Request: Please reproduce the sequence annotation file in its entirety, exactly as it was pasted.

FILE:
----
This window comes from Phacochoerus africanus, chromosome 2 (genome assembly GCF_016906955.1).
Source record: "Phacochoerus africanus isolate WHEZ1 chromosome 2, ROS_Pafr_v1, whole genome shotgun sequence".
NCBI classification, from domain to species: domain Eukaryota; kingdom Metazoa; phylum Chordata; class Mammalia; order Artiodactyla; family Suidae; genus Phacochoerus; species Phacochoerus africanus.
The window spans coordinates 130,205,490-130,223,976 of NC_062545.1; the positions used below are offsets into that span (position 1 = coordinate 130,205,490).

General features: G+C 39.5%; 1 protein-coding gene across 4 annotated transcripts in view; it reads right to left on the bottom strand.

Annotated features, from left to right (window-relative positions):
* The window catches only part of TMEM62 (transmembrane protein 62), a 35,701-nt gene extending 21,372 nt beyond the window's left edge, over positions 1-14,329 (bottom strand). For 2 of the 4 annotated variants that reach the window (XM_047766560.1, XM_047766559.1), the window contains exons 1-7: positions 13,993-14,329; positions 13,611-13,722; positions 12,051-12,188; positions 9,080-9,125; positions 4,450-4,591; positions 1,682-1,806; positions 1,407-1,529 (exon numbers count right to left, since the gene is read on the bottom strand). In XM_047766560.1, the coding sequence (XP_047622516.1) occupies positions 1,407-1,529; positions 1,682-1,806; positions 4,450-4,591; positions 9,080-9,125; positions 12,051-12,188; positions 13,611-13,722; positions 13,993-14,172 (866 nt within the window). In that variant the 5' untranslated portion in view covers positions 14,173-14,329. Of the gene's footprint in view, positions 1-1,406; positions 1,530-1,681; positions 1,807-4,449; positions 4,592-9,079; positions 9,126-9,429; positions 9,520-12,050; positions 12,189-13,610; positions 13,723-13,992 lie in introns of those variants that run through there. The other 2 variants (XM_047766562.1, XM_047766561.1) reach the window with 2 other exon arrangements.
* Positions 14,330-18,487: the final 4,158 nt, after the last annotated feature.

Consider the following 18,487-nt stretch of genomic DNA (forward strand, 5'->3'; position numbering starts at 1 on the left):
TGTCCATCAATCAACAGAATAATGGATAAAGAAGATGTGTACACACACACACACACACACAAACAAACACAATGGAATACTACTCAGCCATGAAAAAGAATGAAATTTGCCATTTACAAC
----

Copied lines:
This window comes from Phacochoerus africanus, chromosome 2 (genome assembly GCF_016906955.1).
Source record: "Phacochoerus africanus isolate WHEZ1 chromosome 2, ROS_Pafr_v1, whole genome shotgun sequence".
NCBI classification, from domain to species: domain Eukaryota; kingdom Metazoa; phylum Chordata; class Mammalia; order Artiodactyla; family Suidae; genus Phacochoerus; species Phacochoerus africanus.
The window spans coordinates 130,205,490-130,223,976 of NC_062545.1; the positions used below are offsets into that span (position 1 = coordinate 130,205,490).

General features: G+C 39.5%; 1 protein-coding gene across 4 annotated transcripts in view; it reads right to left on the bottom strand.

Annotated features, from left to right (window-relative positions):
* The window catches only part of TMEM62 (transmembrane protein 62), a 35,701-nt gene extending 21,372 nt beyond the window's left edge, over positions 1-14,329 (bottom strand). For 2 of the 4 annotated variants that reach the window (XM_047766560.1, XM_047766559.1), the window contains exons 1-7: positions 13,993-14,329; positions 13,611-13,722; positions 12,051-12,188; positions 9,080-9,125; positions 4,450-4,591; positions 1,682-1,806; positions 1,407-1,529 (exon numbers count right to left, since the gene is read on the bottom strand). In XM_047766560.1, the coding sequence (XP_047622516.1) occupies positions 1,407-1,529; positions 1,682-1,806; positions 4,450-4,591; positions 9,080-9,125; positions 12,051-12,188; positions 13,611-13,722; positions 13,993-14,172 (866 nt within the window). In that variant the 5' untranslated portion in view covers positions 14,173-14,329. Of the gene's footprint in view, positions 1-1,406; positions 1,530-1,681; positions 1,807-4,449; positions 4,592-9,079; positions 9,126-9,429; positions 9,520-12,050; positions 12,189-13,610; positions 13,723-13,992 lie in introns of those variants that run through there. The other 2 variants (XM_047766562.1, XM_047766561.1) reach the window with 2 other exon arrangements.
* Positions 14,330-18,487: the final 4,158 nt, after the last annotated feature.

Consider the following 18,487-nt stretch of genomic DNA (forward strand, 5'->3'; position numbering starts at 1 on the left):
TGTCCATCAATCAACAGAATAATGGATAAAGAAGATGTGTACACACACACACACACACACAAACAAACACAATGGAATACTACTCAGCCATGAAAAAGAATGAAATTTGCCATTTACAAC